YAP6 Operator: Coercion Operators

by Adriano Ferreira

Another article of the series "Yet Another Perl 6 Operator"


In Perl 5, we expect values to DWIM ("do what I mean") in various contexts. For example, if we use a string containg "42" as a number we expect it automagically act as a number. Perl 6 keeps this tradition of DWIMmery and introduces several new explicit coercion operations.


? to get booleans
+ to get numbers
~ to get strings


6 Comments

Joe
2007-09-26 12:40:06
How does print ~($x + 1); know to evaluate to 'XLIII' ? Why doesn't it evaluate to '43' or throw an error? What makes it take on the Roman type, because it was first in the expression?
A different Joe
2007-09-26 19:36:31
How many digits are in the stringification of a non-integral number? For example, what is the value of ~(1.0 / 3) ?
Adriano Ferreira
2007-09-26 19:49:13
@Joe


The statement

print $x + 1; # 43

was corrected to
print +($x + 1); # 43


The issue here is that modelling roman numbers, besides overloading ~ and + (string and numeric coercion), the addition must be overloaded as well, resulting in a new Roman number. So $x+$x, $x+1, $x+'I' could preserve their nature. So $x+1 should result an equivalent Roman.new(43) in this case.



A Perl 5 implementation of this is Acme::Roman.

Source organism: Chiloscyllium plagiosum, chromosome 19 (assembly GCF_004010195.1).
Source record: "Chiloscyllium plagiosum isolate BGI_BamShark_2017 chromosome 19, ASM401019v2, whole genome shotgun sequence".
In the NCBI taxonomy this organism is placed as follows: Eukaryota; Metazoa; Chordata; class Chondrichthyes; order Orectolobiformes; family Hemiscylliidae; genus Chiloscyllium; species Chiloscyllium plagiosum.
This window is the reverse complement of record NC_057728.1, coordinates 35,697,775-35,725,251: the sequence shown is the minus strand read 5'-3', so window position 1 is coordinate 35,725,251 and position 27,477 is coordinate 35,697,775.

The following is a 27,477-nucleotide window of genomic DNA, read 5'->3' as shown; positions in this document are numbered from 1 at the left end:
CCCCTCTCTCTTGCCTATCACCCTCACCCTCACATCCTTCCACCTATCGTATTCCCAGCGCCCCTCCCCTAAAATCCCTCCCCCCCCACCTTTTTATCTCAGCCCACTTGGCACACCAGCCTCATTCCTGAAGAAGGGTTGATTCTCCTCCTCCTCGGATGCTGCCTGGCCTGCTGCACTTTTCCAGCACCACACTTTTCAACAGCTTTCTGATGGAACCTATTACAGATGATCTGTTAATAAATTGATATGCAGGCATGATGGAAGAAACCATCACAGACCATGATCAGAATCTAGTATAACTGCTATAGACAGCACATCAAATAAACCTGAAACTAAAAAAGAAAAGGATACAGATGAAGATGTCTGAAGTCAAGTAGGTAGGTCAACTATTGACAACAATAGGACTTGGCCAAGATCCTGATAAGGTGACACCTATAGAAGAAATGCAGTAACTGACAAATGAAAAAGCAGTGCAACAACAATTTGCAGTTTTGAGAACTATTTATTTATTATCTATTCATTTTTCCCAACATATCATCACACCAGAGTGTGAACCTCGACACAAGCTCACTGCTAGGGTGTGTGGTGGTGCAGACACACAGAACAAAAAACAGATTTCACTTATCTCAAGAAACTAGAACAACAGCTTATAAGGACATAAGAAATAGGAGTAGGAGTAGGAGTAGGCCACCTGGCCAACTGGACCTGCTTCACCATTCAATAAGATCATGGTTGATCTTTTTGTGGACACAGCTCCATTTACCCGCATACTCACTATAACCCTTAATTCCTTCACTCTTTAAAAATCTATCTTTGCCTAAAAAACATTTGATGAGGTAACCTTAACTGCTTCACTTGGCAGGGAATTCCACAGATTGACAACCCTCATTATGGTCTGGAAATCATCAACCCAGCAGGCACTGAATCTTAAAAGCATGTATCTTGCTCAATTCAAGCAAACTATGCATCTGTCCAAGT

Adriano Ferreira
2007-09-26 19:54:15
@A different Joe


The answer will be quite similar to what we got today with Perl 5:


$ perl -e '$a = 1.0/3; print "$a"'
0.333333333333333


where the result comes from some equivalent of applying a format like "sprintf '%.15f'".

dextius
2007-09-28 16:32:44
Does the auto-decrement operator have magic now? That was soo annoying to have such a cool feature on the one side and not the other...


The specific magic I'm speaking of is...


my $foo = 'D';
$foo++; # 'E'
$foo--; # -1 .... ARGggh!!

Adriano Ferreira
2007-09-28 17:28:41

Does the auto-decrement operator have magic now?


In fact, it does. You should be able to do something like:


my $foo = 'picAA99.gif'
$foo++; # 'picAB00.gif'
$foo--; # 'picAA99.dif'

And the details of how Perl 6 handles that is the subject of one of the articles of the next week.